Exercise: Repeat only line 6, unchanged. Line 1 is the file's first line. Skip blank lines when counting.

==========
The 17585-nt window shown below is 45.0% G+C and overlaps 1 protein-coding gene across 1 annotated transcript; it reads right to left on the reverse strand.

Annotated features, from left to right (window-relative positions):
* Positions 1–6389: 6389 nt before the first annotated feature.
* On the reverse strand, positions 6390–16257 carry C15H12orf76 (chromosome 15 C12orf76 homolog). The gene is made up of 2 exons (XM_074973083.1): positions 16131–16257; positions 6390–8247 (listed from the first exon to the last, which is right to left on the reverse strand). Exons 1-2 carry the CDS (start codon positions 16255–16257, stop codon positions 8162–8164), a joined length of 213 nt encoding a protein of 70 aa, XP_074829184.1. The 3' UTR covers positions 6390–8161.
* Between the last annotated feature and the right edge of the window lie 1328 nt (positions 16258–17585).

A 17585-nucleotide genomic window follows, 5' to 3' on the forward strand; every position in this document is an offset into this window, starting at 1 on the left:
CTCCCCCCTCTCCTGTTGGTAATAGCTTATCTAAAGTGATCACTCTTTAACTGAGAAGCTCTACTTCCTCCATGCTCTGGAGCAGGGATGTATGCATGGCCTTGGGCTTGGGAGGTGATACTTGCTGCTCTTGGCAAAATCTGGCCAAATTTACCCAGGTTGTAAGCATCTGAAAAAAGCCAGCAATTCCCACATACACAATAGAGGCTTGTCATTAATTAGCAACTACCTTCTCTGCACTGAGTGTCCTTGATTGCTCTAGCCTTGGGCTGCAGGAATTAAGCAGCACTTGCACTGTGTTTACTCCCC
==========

A 17585-nucleotide genomic window follows, 5' to 3' on the forward strand; every position in this document is an offset into this window, starting at 1 on the left: